- HSV-1 remains dormant for many years in nerve roots.
- Eye herpes is treated with antiviral eye drops or ointments, as well as oral antiviral medications.
What is eye herpes?
Eye herpes, or ocular herpes, is a recurrent viral infection that affects the eyes. It is caused by herpes simplex virus type 1. It causes an inflammation of the eye, as well as scarring in the cornea.
Eye herpes can be transmitted from one person to another when there is a close contact with the affected person. Once infected with HSV–1 the virus, enters the body through the mouth or nose, and travels into the nerve roots where it stays inactive for many years. The real cause of the outbreak is not known, but it is believed that conditions like fever, sunburn, or anything else that affects the immune system can trigger the eye herpes infection to reoccur.
Eye herpes forms
Different forms of eye herpes can occur ranging from a simple eye infection to a condition that could even cause a loss of vision.
Herpes keratitis is the most common type of the eye herpes. This type of herpes usually heals without scarring, as it only affects the epithelium (the top layer) of the cornea.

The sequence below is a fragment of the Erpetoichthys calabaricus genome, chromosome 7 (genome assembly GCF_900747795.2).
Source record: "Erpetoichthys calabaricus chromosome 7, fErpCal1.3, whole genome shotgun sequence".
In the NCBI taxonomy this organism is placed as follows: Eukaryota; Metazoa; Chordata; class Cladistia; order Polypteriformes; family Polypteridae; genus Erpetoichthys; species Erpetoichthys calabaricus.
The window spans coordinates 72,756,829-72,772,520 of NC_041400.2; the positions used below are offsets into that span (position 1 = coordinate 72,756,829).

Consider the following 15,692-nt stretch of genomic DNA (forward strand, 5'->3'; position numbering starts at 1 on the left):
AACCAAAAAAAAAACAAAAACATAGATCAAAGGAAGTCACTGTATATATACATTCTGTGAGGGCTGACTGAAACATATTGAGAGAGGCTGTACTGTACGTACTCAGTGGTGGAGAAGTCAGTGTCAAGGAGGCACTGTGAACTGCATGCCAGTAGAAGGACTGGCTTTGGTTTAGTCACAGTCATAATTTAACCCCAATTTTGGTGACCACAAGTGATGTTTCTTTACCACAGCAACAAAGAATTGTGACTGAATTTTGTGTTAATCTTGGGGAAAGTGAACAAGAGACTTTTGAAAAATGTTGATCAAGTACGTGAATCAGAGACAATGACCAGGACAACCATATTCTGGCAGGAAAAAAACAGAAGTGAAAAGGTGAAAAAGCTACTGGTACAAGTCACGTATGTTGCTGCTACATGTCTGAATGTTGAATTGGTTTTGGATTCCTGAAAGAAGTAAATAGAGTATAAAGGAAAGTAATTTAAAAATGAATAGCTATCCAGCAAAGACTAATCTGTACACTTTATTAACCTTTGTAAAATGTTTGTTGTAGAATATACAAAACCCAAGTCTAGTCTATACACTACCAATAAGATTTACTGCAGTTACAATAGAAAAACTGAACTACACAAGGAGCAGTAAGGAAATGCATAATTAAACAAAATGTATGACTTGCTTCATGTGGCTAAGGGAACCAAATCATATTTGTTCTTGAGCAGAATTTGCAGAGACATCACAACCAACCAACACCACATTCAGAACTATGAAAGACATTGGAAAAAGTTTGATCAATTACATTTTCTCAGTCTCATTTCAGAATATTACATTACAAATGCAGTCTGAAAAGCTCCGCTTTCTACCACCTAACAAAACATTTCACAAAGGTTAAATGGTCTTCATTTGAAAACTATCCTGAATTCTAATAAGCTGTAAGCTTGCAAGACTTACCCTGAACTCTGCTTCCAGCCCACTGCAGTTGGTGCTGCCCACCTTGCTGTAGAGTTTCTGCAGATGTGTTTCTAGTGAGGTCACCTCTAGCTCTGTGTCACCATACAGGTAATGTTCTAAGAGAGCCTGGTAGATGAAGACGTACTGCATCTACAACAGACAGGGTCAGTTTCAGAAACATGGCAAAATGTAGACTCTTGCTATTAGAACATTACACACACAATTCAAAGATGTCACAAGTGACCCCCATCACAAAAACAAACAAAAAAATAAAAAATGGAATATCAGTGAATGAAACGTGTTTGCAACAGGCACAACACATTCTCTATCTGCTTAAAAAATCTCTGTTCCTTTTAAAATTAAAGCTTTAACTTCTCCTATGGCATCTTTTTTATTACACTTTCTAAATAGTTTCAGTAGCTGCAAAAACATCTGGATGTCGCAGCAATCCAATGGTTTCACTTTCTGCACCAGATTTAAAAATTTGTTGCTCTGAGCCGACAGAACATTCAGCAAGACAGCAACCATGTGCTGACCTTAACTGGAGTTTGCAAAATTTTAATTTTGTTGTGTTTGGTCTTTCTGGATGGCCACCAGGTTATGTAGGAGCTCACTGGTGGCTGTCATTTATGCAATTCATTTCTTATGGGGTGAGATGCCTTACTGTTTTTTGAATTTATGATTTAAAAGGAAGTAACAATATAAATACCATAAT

Stromal keratitis is a more serious viral infection characterized by an affection of the deeper layers of the cornea. It is a rare condition that is believed to result from a late immune response to the original infection. Stromal keratitis can lead to scarring of the eye, problems with vision, as well as loss of vision and blindness.
Iridocyclitis is the most serious form of eye herpes characterized by redness and painful eyes, severe sensitivity to light, and eye inflammation. The iris and the surrounding tissues are affected.
Herpes retinitis is a form of eye herpes affecting the retina.
Signs and symptoms of eye herpes
The signs and symptoms of eye herpes vary from one person to another.
Characteristic signs and symptoms of eye herpes include:
- Redness of the eyes
- Pain in the eyes
- Swelling around the eyes
- A sensation of a foreign body
- Watery eye discharge
- Sensitivity to light
- Recurrent eye infections
- Blurred vision
- Loss of vision.
How is eye herpes treated?
Treatment of the eye herpes depends from the severity of the infection and its location. In superficial corneal herpes infections, antiviral eye drops and oral antiviral medications are enough. Sometimes a debridement of the affected eye is necessary, during which an eye doctor will scrap away the infected corneal epithelial cells with the help of a corneal spatula.
Steroid drops are also recommended in order to reduce the inflammation, as well as to prevent corneal scarring. Antibiotic eye drops are sometimes prescribed to prevent a secondary bacterial infection of the affected eye.
In severe cases of herpes infection, surgery is needed to remove the scarred tissue in the cornea. When the scarring after eye herpes is permanent, corneal transplantation is the only solution.
Eye herpes does not have a cure, but treating it will only help prevent further damage to the eye and it can also help control the outbreak.